Exploring the Link Between Metabolic Syndrome and Rheumatoid Arthritis

Hand xrays showing advanced rheumatoid arthritis
Hand xrays showing advanced rheumatoid arthritis
Researchers conducted a meta-analysis of 70 studies to analyze the prevalence of metabolic syndrome in patients with rheumatoid arthritis.

Researchers found high prevalence and risk for metabolic syndrome (MetS) in patients with rheumatoid arthritis (RA) and recommended these patients undergo evaluation for measuring the cluster of conditions, according to a recent meta-analysis published in PLoS ONE.

Jamal Hallajzadeh, PhD, from the Managerial Epidemiology Research Center, Department of Public Health, Maragheh University of Medical Sciences, Iran, and colleagues searched the PubMed, Embase, Scopus, Web of Science, CINAHL, and other international databases for prevalence and risk for MetS in patients with RA. The researchers identified 70 studies analyzing prevalence of MetS (n=12,612) and 43 studies identifying risk for MetS (n=35,220) published between January 2000 and August 2016. 

The studies included risk and prevalence of MetS, as well as its components, including blood pressure, waist circumference, triglycerides, fasting blood sugar, and high-density lipoprotein cholesterol.

The pooled prevalence of MetS was 30.65% (95% CI, 27.87%-33.43%), which varied between 14.32% (95% CI, 10.59%-18.05%) and 37.83% (95% CI, 31.05%-44.61%), depending on the MetS criteria used, such as World Health Organization, National Cholesterol Education Programme Adult Treatment Panel III, International Diabetes Federation, Association of Clinical Endocrinologists, or American Heart Association/National Heart, Lung, and Blood Institute criteria. 

High Yield Data Summary

  • Monitoring and testing for metabolic syndrome in patients with RA is recommended, especially waist circumference and weight loss.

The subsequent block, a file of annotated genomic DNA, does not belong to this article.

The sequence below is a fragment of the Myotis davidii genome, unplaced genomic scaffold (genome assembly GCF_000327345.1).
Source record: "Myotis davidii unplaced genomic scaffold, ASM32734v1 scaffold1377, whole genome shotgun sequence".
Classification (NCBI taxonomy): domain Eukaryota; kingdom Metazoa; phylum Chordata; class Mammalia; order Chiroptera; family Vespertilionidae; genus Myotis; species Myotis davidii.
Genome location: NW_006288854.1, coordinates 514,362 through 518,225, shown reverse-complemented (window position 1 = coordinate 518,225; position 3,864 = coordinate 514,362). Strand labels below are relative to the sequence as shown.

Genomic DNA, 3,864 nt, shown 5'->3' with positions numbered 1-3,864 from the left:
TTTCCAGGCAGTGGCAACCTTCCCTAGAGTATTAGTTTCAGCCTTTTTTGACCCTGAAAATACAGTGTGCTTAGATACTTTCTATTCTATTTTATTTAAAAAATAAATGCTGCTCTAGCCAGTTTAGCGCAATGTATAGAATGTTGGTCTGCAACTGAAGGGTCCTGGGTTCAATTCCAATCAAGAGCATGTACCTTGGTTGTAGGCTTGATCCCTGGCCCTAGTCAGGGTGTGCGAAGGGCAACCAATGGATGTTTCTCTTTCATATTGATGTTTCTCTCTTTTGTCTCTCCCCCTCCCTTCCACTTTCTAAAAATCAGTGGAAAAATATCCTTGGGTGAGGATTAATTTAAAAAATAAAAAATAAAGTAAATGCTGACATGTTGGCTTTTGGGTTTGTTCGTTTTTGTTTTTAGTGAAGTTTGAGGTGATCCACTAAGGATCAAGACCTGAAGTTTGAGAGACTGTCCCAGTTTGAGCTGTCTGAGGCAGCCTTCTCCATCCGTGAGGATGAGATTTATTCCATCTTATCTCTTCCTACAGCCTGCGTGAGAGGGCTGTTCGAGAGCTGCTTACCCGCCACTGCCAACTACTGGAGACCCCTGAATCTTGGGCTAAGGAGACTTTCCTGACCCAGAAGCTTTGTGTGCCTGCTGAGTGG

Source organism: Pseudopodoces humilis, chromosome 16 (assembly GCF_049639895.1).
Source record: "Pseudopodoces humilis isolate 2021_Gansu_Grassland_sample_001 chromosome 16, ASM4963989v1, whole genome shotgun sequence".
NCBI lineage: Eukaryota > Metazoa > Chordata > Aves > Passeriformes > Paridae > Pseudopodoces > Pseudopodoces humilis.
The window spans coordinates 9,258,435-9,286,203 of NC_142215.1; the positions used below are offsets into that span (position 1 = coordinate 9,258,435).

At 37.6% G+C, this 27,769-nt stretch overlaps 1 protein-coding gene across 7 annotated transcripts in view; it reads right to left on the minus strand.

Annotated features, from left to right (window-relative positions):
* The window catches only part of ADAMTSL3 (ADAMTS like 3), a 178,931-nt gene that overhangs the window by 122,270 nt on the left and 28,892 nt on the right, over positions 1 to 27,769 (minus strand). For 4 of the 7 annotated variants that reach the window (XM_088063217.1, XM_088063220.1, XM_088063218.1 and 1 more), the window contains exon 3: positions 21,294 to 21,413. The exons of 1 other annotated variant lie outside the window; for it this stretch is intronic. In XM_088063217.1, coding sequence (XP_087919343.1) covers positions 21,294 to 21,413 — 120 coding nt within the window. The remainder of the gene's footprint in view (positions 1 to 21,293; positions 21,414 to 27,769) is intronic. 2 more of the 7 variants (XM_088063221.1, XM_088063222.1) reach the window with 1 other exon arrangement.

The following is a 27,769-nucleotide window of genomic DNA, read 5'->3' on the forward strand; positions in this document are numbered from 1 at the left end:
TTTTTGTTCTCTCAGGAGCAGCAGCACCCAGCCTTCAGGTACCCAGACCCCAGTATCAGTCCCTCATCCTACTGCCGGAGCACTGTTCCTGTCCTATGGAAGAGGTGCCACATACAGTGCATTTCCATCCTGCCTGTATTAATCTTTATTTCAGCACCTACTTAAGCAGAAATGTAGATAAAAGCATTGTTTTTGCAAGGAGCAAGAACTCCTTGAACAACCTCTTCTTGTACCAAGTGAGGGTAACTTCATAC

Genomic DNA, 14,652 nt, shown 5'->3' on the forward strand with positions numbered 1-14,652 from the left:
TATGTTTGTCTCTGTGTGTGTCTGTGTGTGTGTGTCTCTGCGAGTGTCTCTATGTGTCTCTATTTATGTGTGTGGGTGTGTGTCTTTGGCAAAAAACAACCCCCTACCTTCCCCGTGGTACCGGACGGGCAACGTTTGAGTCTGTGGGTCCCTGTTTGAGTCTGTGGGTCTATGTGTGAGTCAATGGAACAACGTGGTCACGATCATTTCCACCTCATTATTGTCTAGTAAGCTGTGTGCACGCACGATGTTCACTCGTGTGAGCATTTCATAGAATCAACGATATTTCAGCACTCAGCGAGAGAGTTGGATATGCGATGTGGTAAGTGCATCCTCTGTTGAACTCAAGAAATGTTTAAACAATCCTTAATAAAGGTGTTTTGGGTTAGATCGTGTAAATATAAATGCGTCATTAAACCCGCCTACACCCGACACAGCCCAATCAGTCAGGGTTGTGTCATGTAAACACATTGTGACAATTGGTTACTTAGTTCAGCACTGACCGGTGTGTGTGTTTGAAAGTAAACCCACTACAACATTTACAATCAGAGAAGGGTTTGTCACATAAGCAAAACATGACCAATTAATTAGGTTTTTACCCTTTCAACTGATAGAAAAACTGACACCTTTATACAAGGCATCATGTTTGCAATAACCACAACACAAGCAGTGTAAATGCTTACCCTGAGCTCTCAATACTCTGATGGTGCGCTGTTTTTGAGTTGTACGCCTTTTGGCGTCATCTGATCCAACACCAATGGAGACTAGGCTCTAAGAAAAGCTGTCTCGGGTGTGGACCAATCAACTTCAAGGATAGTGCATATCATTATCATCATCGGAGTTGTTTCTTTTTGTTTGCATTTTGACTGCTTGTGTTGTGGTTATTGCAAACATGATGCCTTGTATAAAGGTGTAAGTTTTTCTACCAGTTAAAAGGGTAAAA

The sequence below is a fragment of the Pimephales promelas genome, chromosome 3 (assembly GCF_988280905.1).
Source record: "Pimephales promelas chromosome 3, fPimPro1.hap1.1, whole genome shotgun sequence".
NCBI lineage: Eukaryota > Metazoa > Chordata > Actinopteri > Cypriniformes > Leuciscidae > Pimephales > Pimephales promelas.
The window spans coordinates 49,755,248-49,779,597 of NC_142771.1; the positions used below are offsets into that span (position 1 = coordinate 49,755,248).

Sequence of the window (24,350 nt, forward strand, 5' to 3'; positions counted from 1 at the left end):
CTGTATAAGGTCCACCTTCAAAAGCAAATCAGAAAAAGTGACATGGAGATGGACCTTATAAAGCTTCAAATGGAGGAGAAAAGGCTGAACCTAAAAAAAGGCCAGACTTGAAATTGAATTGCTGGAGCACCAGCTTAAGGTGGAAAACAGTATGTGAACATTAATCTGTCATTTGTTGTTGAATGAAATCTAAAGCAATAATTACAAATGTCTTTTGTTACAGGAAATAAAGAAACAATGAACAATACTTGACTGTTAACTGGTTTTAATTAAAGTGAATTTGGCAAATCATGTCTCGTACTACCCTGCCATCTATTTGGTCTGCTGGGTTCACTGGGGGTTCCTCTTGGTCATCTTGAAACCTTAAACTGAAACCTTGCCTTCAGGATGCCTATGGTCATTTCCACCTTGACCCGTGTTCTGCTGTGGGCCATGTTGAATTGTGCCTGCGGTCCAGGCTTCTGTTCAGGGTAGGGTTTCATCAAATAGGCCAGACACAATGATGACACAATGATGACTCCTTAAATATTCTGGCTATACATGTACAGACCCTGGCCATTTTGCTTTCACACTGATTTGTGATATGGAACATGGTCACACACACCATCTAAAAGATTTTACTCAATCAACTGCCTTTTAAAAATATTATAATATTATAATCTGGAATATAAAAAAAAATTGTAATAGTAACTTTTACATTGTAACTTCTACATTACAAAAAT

Compared with healthy control patients, there was a positive association between RA and MetS (OR, 1.44; 95% CI, 1.20-1.74) with a range of 0.70 (95% CI, 0.27-1.76) and 4.09 (95% CI, 2.03-8.25), depending on the MetS criteria used.

The investigators noted that the variance in prevalence of MetS among different studies may be a result of different criteria definitions used within the cluster of conditions, lack of consistency in the number of components within the definitions, and “different and multiple phenotypes included in each definition of MetS.”

“However, prevalence rates also vary widely even when comparing studies that have used the same criteria,” Dr Hallajzadeh and colleagues wrote. 

“Therefore, it is likely that other factors related to the characteristics of the study population, such as: genetic, ethnic, cultural, demographic, socioeconomic and clinical factors, also affect the prevalence. Thus, studies conducted using different populations are critical in order to identify other factors related to MetS.”

By sex, there was a higher, nonstatistically significant prevalence of MetS in female patients with RA (33.03%; 95% CI, 28.09%-37.97%) compared with male patients with RA (31.94%; 95% CI, 24.37%-39.51%).

Summary & Clinical Applicability

“According to the high prevalence of MetS in RA patients and the high risk of it, monitoring and testing for metabolic syndrome in these patients is clearly recommended,” Dr Hallajzadeh and colleagues wrote in their study. “As the most important component of metabolic syndrome was found to be a high [waist circumference], it is clearly important to pay more attention to patient nutrition and weight loss.”

Study LImitations

  • The researchers noted their results could not be expanded to include all other countries because of lack of information, and data were presented in crude, unadjusted odds ratios because of the nature of different cofounders in the studies included in the analysis.

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Hallajzadeh J, Safiri S, Mansournia MA, et al. Metabolic syndrome and its components among rheumatoid arthritis patients: a comprehensive updated systematic review and meta-analysis [published online March 23, 2017]. PLoS One. doi:10.1371/journal.pone.0170361

This article originally appeared on Rheumatology Advisor